The Knoxville Campaign: Burnside and Longstreet in East Tennessee by Earl J. Hess (review)
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The Knoxville Campaign: Burnside and Longstreet in East Tennessee. By Earl J. Hess. (Knoxville: University of Tennessee Press, 2012. Pp. 402. $39.95 cloth)

One of the ironies of the Civil War in Tennessee was that Union armies quickly occupied much of Middle and West Tennessee—where support for secession had been overwhelming after Fort Sumter—whereas the deliverance of staunchly Unionist East Tennessee was of relatively low priority for much of the war. The explanation was essentially logistical. Although President Abraham Lincoln pressed for the liberation of the area for political reasons, Union generals repeatedly argued that the military risks of an invasion of the region far outweighed the anticipated benefits. With formidable mountain barriers to the east and west and solidly Confederate states both north and south, East Tennessee was a "horror," to quote William Tecumseh Sherman. Thus it was not until late summer 1863 that a Union army under Major General Ambrose E. Burnside finally marched into upper East Tennessee, emboldened by the decision in Richmond to send most of the Confederate troops in the area to reinforce General Braxton Bragg in his struggle against Union Major General William Rosecrans near Chattanooga.

In the first week of September, Burnside's force of some twelve to fifteen thousand troops marched triumphantly into Knoxville—the largest town of upper East Tennessee and the most important transportation hub—to the delight of jubilant loyalists who welcomed the Yankee soldiers as deliverers. Less than three months later, in mid-November, an army of nearly twenty thousand Confederates [End Page 456] under Lieutenant General James Longstreet would seek to smash Burnside's army and reclaim the region. The siege that resulted was a costly Confederate failure, punctuated by the Rebels' lopsided and bloody defeat in the twenty-minute-long battle of Fort Sanders in late November. This work, by acclaimed Civil War historian Earl Hess, is the most thorough, scholarly treatment of this military campaign ever produced. It will be of interest to history buffs and military historians interested in the western theater of the Civil War.

Hess's exhaustively researched study recreates the struggle between Burnside and Longstreet in meticulous, painstaking detail. He carefully sets the stage for the campaign, beginning with Bragg's questionable decision to weaken his force after the Confederate victory at Chickamauga by sending Longstreet's divisions (on loan from the Army of Northern Virginia) to strike at Burnside more than a hundred miles to the north. If the undertaking were to succeed, it was imperative that Longstreet strike Burnside quickly and decisively and then rejoin Bragg before the concentrating forces under newly appointed Union commander Major General Ulysses Grant launched an offensive from Chattanooga. A long shot from the start, the campaign failed miserably, partly for logistical reasons, partly because of the bickering and incompetence of Longstreet and his lieutenants, and partly because of Burnside's effective response to the Confederate thrust.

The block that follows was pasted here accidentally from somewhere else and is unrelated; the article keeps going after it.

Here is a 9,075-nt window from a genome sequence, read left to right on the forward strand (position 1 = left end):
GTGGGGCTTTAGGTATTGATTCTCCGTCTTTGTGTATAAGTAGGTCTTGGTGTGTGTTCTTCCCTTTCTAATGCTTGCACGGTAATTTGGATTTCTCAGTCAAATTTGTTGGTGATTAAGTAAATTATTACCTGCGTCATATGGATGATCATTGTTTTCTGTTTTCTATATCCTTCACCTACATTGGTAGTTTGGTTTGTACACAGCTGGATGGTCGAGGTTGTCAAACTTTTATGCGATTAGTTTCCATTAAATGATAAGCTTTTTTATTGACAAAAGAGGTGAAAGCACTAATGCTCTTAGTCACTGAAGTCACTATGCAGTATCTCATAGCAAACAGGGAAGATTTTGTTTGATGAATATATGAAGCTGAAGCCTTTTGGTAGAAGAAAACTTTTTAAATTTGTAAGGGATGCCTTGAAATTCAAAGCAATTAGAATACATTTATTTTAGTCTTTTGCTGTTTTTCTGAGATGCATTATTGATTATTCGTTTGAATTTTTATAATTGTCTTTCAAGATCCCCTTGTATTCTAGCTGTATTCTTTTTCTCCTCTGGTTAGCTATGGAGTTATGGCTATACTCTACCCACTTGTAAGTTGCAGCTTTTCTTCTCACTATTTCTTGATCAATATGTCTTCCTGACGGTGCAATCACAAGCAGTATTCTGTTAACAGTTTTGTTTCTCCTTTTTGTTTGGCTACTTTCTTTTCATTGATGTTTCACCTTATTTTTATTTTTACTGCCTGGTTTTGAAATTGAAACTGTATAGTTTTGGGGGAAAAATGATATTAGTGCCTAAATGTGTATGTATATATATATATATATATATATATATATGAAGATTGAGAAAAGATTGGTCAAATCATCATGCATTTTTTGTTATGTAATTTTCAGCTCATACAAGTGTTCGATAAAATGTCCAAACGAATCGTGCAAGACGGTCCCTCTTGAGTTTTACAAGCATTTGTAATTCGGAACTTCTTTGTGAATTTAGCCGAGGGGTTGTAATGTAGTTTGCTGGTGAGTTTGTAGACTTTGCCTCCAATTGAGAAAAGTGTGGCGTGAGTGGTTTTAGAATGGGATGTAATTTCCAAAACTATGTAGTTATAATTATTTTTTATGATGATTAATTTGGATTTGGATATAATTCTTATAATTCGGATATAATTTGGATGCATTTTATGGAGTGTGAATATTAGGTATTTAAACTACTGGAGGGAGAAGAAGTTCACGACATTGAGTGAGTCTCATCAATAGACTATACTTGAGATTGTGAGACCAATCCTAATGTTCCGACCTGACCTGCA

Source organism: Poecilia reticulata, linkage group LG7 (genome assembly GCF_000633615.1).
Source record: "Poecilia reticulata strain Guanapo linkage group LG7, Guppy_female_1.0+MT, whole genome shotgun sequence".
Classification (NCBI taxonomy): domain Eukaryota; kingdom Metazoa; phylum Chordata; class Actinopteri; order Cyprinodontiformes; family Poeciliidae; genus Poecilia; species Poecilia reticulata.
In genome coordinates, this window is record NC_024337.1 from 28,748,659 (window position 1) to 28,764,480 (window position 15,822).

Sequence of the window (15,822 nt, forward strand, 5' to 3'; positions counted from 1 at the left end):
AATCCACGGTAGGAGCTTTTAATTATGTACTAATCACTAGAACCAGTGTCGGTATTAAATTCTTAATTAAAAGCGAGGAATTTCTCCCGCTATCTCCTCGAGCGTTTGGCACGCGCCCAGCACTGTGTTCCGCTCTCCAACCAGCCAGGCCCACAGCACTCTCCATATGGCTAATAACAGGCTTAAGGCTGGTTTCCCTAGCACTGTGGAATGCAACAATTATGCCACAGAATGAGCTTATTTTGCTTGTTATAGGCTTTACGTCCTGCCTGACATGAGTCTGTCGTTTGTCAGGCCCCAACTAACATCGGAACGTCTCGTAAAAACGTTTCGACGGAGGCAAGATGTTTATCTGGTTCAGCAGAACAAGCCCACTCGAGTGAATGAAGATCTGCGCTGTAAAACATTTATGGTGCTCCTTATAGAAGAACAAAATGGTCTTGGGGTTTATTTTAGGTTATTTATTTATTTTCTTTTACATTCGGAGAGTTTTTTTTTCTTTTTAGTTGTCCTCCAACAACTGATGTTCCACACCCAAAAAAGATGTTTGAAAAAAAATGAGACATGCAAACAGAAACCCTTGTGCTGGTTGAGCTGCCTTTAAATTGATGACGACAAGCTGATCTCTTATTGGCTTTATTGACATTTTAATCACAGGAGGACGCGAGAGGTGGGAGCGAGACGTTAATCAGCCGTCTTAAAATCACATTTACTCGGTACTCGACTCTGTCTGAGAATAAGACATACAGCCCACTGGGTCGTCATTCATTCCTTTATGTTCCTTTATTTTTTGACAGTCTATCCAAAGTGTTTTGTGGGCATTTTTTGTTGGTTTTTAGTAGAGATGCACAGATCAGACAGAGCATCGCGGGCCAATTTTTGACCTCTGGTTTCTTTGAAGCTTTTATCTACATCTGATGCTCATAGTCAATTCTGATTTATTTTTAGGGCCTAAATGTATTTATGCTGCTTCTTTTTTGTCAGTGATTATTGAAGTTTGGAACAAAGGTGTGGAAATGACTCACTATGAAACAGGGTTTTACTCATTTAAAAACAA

Hess focuses narrowly on the military campaign itself, and many of the defining characteristics of recent trends in military history—including careful attention to the ideology of enlisted men, the effect of war on civilians, and the interplay between front line and home front—are muted in his study. His approach is also more descriptive than analytical. He packs his narrative densely with facts, impressively mining an array of archival sources for evidence about the campaign—his footnotes and bibliography run to an eye-catching ninety-six pages—but he does not always distinguish between significant and extraneous details as effectively as he might. When he concludes in the end that Braxton Bragg had "sent away some of his best troops" [End Page 457] in a failed attempt "to retake a city of secondary importance" the reader is left wondering why the author believes that the campaign merits the lavish attention he has accorded it (p. 247).

Tracy McKenzie

Tracy McKenzie is chair of the history department at Wheaton College in Wheaton, Illinois. He is the author of One South or Many?: Plantation Belt and Upcountry in Civil War-Era Tennessee (1994) and Lincolnites and Rebels: A Divided Town in the American Civil War (2006).


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